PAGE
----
Indigenous land rights key to stopping deforestation in Central America: (The Guardian)

Mexican youth volunteers preparing to plant trees at the UN Biodiversity Conference in Cancun, Mexico on 7 December. Photograph: Francis Dejon/Courtesy of IISD

Source: The Guardian

Conservation reserves in Central America have shut indigenous peoples off from their traditional lands and driven deforestation, community leaders have told Climate Home.

Since revolution in the region started to wind down in the 1980s, there has been an internationally celebrated trend to create large conservation areas. Hundreds of thousands of square kilometres of forest have been placed within borders designed to protect them.

But according to a report released at a meeting of the Convention on Biological Diversity in Mexico on Thursday, some of those areas have placed restrictions on the tribes who made their living in the forest through traditional, and what they say are sustainable, practices.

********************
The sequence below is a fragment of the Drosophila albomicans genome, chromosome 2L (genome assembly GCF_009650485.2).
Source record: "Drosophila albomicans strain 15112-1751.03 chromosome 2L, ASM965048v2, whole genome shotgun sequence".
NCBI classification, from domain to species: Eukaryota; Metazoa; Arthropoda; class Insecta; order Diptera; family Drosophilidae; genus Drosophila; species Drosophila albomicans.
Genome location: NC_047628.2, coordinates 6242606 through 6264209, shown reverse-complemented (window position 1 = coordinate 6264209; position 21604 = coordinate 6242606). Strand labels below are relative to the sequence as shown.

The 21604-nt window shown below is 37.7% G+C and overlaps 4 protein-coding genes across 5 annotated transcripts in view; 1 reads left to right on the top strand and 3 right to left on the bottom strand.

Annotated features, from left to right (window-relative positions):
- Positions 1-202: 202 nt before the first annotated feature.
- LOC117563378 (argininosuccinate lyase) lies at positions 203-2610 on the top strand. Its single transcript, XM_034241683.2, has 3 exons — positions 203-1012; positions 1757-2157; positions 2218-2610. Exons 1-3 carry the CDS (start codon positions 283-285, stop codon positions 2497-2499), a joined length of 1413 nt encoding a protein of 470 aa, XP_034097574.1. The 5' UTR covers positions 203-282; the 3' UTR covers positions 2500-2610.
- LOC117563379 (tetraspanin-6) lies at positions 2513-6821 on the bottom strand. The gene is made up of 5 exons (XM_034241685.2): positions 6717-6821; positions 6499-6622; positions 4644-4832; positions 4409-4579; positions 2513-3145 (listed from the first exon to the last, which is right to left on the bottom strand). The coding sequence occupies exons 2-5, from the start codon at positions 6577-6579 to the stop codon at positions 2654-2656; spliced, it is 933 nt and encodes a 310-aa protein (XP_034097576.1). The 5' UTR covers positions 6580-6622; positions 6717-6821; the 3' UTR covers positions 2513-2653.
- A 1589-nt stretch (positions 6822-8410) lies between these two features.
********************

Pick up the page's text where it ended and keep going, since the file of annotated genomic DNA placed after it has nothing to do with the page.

“The protected areas have had a terrible impact on our people,” said Norvin Golf, the president of a coalition of Miskito tribes from Honduras. “And when you look at the maps you can see it. It is clear that on lands that we manage, the forests are standing, and where there are protected areas and no people, there is invasion and destruction.

“By not recognising the indigenous peoples as owners of the protected areas, the government opens our territories to an invasion of people seeking to expropriate the land, destroy the forests, and turn our ancestral home into a source of money.”

Andrew Davis, who produced the report for the Primsa Foundation, said: “Commitments to indigenous peoples look good on paper, but when you travel to the protected areas in some countries, you see government agencies using the threat of arrest and sometimes even intimidation to prevent indigenous peoples from harvesting and using resources on lands they have been conserving for hundreds of years.”

Read full article at The Guardian


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